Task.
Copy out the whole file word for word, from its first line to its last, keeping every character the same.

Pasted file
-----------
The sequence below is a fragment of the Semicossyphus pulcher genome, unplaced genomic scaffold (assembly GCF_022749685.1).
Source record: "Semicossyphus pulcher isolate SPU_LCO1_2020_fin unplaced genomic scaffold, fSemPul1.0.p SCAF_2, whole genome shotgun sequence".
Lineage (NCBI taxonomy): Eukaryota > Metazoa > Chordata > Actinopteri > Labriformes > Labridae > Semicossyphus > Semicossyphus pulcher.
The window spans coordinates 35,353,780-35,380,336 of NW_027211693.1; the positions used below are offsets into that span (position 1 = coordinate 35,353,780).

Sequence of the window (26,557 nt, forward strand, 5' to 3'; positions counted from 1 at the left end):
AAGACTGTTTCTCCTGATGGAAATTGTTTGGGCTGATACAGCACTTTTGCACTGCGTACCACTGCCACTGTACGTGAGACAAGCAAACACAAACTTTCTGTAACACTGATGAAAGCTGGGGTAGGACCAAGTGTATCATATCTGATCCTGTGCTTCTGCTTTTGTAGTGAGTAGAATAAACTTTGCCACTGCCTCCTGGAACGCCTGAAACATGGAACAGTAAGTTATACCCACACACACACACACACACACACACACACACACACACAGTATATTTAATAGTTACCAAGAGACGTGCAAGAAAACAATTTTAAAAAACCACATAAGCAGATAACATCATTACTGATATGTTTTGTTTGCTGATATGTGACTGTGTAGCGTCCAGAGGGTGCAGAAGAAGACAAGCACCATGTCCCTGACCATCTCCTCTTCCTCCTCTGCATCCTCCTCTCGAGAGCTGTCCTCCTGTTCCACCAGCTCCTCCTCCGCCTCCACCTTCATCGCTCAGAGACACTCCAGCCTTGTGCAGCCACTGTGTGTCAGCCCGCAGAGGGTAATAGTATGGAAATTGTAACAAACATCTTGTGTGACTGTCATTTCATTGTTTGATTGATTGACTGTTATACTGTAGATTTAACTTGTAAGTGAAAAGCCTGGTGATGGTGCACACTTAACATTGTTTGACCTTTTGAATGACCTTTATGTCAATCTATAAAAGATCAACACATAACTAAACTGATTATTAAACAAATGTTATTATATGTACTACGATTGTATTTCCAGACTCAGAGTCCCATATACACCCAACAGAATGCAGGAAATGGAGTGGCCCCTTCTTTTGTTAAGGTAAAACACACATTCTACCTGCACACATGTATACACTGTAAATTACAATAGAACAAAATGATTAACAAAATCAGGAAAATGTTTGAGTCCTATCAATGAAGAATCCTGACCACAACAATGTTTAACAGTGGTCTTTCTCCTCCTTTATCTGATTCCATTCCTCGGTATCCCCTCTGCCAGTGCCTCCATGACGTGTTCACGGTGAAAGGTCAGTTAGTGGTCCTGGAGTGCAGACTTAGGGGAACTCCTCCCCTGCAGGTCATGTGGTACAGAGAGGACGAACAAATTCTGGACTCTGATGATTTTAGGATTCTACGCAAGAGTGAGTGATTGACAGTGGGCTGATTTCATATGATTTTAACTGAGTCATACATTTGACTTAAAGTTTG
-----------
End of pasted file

The sequence below is a fragment of the Semicossyphus pulcher genome, unplaced genomic scaffold (assembly GCF_022749685.1).
Source record: "Semicossyphus pulcher isolate SPU_LCO1_2020_fin unplaced genomic scaffold, fSemPul1.0.p SCAF_2, whole genome shotgun sequence".
Lineage (NCBI taxonomy): Eukaryota > Metazoa > Chordata > Actinopteri > Labriformes > Labridae > Semicossyphus > Semicossyphus pulcher.
The window spans coordinates 35,353,780-35,380,336 of NW_027211693.1; the positions used below are offsets into that span (position 1 = coordinate 35,353,780).

Sequence of the window (26,557 nt, forward strand, 5' to 3'; positions counted from 1 at the left end):
AAGACTGTTTCTCCTGATGGAAATTGTTTGGGCTGATACAGCACTTTTGCACTGCGTACCACTGCCACTGTACGTGAGACAAGCAAACACAAACTTTCTGTAACACTGATGAAAGCTGGGGTAGGACCAAGTGTATCATATCTGATCCTGTGCTTCTGCTTTTGTAGTGAGTAGAATAAACTTTGCCACTGCCTCCTGGAACGCCTGAAACATGGAACAGTAAGTTATACCCACACACACACACACACACACACACACACACACACACAGTATATTTAATAGTTACCAAGAGACGTGCAAGAAAACAATTTTAAAAAACCACATAAGCAGATAACATCATTACTGATATGTTTTGTTTGCTGATATGTGACTGTGTAGCGTCCAGAGGGTGCAGAAGAAGACAAGCACCATGTCCCTGACCATCTCCTCTTCCTCCTCTGCATCCTCCTCTCGAGAGCTGTCCTCCTGTTCCACCAGCTCCTCCTCCGCCTCCACCTTCATCGCTCAGAGACACTCCAGCCTTGTGCAGCCACTGTGTGTCAGCCCGCAGAGGGTAATAGTATGGAAATTGTAACAAACATCTTGTGTGACTGTCATTTCATTGTTTGATTGATTGACTGTTATACTGTAGATTTAACTTGTAAGTGAAAAGCCTGGTGATGGTGCACACTTAACATTGTTTGACCTTTTGAATGACCTTTATGTCAATCTATAAAAGATCAACACATAACTAAACTGATTATTAAACAAATGTTATTATATGTACTACGATTGTATTTCCAGACTCAGAGTCCCATATACACCCAACAGAATGCAGGAAATGGAGTGGCCCCTTCTTTTGTTAAGGTAAAACACACATTCTACCTGCACACATGTATACACTGTAAATTACAATAGAACAAAATGATTAACAAAATCAGGAAAATGTTTGAGTCCTATCAATGAAGAATCCTGACCACAACAATGTTTAACAGTGGTCTTTCTCCTCCTTTATCTGATTCCATTCCTCGGTATCCCCTCTGCCAGTGCCTCCATGACGTGTTCACGGTGAAAGGTCAGTTAGTGGTCCTGGAGTGCAGACTTAGGGGAACTCCTCCCCTGCAGGTCATGTGGTACAGAGAGGACGAACAAATTCTGGACTCTGATGATTTTAGGATTCTACGCAAGAGTGAGTGATTGACAGTGGGCTGATTTCATATGATTTTAACTGAGTCATACATTTGACTTAAAGTTTG